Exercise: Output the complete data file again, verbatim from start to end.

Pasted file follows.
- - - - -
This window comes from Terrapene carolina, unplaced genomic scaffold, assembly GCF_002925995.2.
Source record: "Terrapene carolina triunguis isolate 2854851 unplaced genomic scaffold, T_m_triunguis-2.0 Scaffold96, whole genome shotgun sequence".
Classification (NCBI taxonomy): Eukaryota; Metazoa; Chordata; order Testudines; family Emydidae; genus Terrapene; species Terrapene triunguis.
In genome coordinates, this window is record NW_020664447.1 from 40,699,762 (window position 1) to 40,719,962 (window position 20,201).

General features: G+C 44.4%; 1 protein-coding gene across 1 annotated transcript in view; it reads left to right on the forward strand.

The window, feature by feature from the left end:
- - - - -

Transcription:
This window comes from Terrapene carolina, unplaced genomic scaffold, assembly GCF_002925995.2.
Source record: "Terrapene carolina triunguis isolate 2854851 unplaced genomic scaffold, T_m_triunguis-2.0 Scaffold96, whole genome shotgun sequence".
Classification (NCBI taxonomy): Eukaryota; Metazoa; Chordata; order Testudines; family Emydidae; genus Terrapene; species Terrapene triunguis.
In genome coordinates, this window is record NW_020664447.1 from 40,699,762 (window position 1) to 40,719,962 (window position 20,201).

General features: G+C 44.4%; 1 protein-coding gene across 1 annotated transcript in view; it reads left to right on the forward strand.

The window, feature by feature from the left end: